DEARDORF v. ROSENBUSCHAnnotate this Case
DEARDORF v. ROSENBUSCH
1949 OK 117
206 P.2d 996
201 Okla. 420
Case Number: 33571
Supreme Court of Oklahoma
¶0 1. FRAUD - Full disclosure required.
Though one may be under no duty to speak, if he undertakes to do so he must tell the truth and not suppress facts within his knowledge or materially qualify those stated.
2. SAME - Fraudulent representations may consist of half-truths.
A duty to speak may arise from partial disclosure, the speaker being under a duty to say nothing or to tell the whole truth. One conveying a false impression by the disclosure of some facts and the concealment of others is guilty of fraud, even though his statement is true as far as it goes, since such concealment is in effect a false representation that what is disclosed is the whole truth.
3. SAME - Confirmation of another's false impression concerning a material fact.
Where there is the duty to disclose the truth, one's confirmation of another's false impression concerning a material fact is no less a false representation of such fact than if made directly in order to create the false impression.
4. INTEREST - Recovery for value of interest in real property conveyed by fraud - Interest allowable prior to judgment.
Where, in an action to recover the value of an interest in real property, the conveyance of which was procured by fraud, and the value thereof at the time of transfer is found by the court on the basis of the market value thereof, interest thereon, prior to judgment, may be recovered under Tit. 23 O. S. 1941 §§ 6 and 7.
Appeal from District Court, Oklahoma County; Lewis R. Morris, Judge.
Action by Karl W. Reynolds against Louise A. Rosenbusch to quiet title to a mineral interest in realty, wherein defendant moved that H.L. Burkhart and B.C. Deardorf be made parties and filed a cross-petition against such parties seeking judgment for reasonable value of the mineral interest alleging that a conveyance by her was obtained by fraud. From a judgment for cross-petitioner, defendants Deardorf and Burkhart appeal. Judgment affirmed.
Robinson, Shipp & Robertson, of Oklahoma City, for plaintiffs in error.
Suits & Fellers and Charles N. Berry, Jr., all of Oklahoma City, for defendant in error.
¶1 Karl W. Reynolds, holder of the record title to an 1/160 mineral interest in the northeast quarter of section 9, township 14 north, range 4 west, Oklahoma county, instituted action against Louise A. Rosenbusch, his remote grantor, to quiet title thereto. Upon motion of defendant Louise A. Rosenbusch, H.L. Burkhart, her immediate grantee, and B.C. Deardorf, husband of said grantee, were made parties. By cross-petition Rosenbusch sought judgment against Deardorf and Burkhart for the reasonable value of said mineral interest, alleging that the conveyance thereof was obtained by fraud. Upon trial the court found for cross-petitioner, assessed the value of such interest at the time of the conveyance, December 30, 1945, to be $700, and awarded judgment therefor with interest at 6% from said date. To reverse that judgment this appeal is taken. Two grounds of error are urged: (1) the court erred in holding that the deed was obtained by fraud, and (2) the court erred in the allowance of interest. For convenience Louise A. Rosenbusch will be referred to as plaintiff, and B.C. Deardorf and H.L. Burkhart as defendants.
¶2 The plaintiff resided in Washington, D.C., and for many years had been an employee of the Federal Government in the National Gallery of Art under the Smithsonian Institute, and was without knowledge of the oil business. In 1934 she purchased as an investment the one acre mineral interest from Potomac Trading Corporation for a cash consideration of $350. The property was undeveloped at that time and she was not advised of the later development thereon until after executing the conveyance in question. The conveyance was obtained on solicitation of defendant Deardorf. At the time of the negotiations there was upon the premises one producing well, and two others were being drilled. The price paid for the conveyance was the sum of $10.
¶3 The negotiations were conducted by correspondence. The initial letter written to plaintiff was written upon paper bearing the letterhead "Title Service Company" and the communication was signed "B.C. Deardorf, Manager." Therein attention is called to the fact that during 1934 the addressee acquired a nonproducing royalty interest; that a client of the writer was attempting to clear up the title to the farm and had authorized the writer to pay to the addressee the sum of $10 for a quitclaim deed to the one acre mineral interest. There was enclosed a quitclaim deed and sight draft for $10 upon writer to be returned with the executed deed to an Oklahoma City bank for collection on delivery of deed. Through misunderstanding the draft was returned without the deed, and the draft was dishonored. Immediately thereafter defendant wrote plaintiff explaining the dishonor and enclosed therein another draft to be used on transmission of the executed deed. It was suggested in the letter that if it were preferred the deed could be sent directly to the writer who, on receipt, would send cashier's check for the $10. Plaintiff replied, enclosing the quitclaim signed and acknowledged, and therein stated:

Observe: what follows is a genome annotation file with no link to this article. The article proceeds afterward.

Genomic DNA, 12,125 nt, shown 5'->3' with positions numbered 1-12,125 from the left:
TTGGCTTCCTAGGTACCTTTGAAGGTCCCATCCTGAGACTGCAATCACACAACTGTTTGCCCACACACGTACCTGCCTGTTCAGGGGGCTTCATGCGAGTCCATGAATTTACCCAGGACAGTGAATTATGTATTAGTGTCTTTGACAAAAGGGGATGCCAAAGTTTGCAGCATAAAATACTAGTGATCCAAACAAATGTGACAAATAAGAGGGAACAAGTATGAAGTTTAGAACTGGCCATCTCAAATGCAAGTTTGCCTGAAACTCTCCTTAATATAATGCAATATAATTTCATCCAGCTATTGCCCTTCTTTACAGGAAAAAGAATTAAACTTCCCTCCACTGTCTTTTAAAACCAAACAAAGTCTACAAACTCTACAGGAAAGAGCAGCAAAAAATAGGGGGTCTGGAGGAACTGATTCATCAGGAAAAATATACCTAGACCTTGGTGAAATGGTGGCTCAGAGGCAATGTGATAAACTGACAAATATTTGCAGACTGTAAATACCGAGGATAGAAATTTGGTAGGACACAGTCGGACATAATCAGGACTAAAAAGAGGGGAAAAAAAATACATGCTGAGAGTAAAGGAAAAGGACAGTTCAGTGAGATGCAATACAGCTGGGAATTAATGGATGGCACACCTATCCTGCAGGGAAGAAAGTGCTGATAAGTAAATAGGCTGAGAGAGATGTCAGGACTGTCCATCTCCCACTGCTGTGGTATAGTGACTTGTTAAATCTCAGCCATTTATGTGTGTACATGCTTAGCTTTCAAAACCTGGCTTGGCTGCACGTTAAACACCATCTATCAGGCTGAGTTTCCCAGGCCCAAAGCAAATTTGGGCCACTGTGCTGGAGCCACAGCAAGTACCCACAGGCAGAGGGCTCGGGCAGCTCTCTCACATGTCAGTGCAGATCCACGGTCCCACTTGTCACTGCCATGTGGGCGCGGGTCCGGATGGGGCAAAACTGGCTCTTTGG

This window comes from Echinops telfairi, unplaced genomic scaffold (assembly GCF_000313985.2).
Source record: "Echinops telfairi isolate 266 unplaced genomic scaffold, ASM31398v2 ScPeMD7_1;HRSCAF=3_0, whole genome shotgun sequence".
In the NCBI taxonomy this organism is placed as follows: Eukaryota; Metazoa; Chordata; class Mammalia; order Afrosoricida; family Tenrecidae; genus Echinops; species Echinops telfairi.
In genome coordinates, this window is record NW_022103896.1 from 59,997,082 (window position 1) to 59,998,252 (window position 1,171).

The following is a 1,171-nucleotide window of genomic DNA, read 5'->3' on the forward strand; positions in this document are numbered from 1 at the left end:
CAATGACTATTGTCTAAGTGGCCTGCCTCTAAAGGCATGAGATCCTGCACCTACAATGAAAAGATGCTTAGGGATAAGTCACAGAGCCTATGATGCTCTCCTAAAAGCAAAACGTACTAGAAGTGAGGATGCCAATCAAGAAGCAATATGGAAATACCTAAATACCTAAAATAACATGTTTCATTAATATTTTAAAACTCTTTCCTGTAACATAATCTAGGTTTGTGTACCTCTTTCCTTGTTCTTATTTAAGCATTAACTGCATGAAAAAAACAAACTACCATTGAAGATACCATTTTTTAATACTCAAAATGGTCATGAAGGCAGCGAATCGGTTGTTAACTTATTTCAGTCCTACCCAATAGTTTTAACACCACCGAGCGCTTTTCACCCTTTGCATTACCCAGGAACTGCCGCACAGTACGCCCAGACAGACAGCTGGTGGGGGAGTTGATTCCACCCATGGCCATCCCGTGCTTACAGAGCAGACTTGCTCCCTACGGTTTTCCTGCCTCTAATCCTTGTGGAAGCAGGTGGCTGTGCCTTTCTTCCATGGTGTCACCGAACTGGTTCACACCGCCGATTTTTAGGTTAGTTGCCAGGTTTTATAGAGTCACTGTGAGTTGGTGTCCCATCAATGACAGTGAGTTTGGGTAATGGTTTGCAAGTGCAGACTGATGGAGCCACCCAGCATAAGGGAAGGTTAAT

". . . The sum, $10.00, seems rather small, which you offer, for the $350.00 I paid in 1934 to H. Lamar Henderson of this city (acting for the Potomac Trading Company). Am returning your draft - would rather have check, please!
"Many apologies are due you and Mr. Johnson for the delay and mixup in this matter. I have been loth to relinquish for so little, that which cost me so much; but as I am nearing my eightieth year there can be little time to benefit from any returns. Do you wish to have any other of the papers - such as the Recorded Deed, etc.? I suppose this loss of $350.00 minus $10.00 may be deducted from my 1944 income tax?"
¶4 The name of the grantee did not appear in the deed when executed by plaintiff, and was thereafter inserted by defendant.
¶5 In urging the first ground of error it is recognized that there were misstatements of fact but it is contended that they were not material. And it is recognized that plaintiff was without knowledge of the producing oil wells upon the property, but defendants contend "that they said nothing to mislead her and that she made the sale of her own free will and accord in an arm's length transaction."
¶6 In the opinion of this court, to confirm as true another's false impression concerning a material fact is no less a false representation of such fact than if made directly in order to create the false impression. The fact that there was production was the moving cause of defendant's seeking the conveyance. The absence of plaintiff's knowledge of the production was relied on as an inducement to plaintiff's executing the conveyance for a nominal consideration. There is no need to weigh the value of each of the several statements in the letter when it is manifest that the letter as a whole is expressive of a scheme to capitalize on the ignorance of another.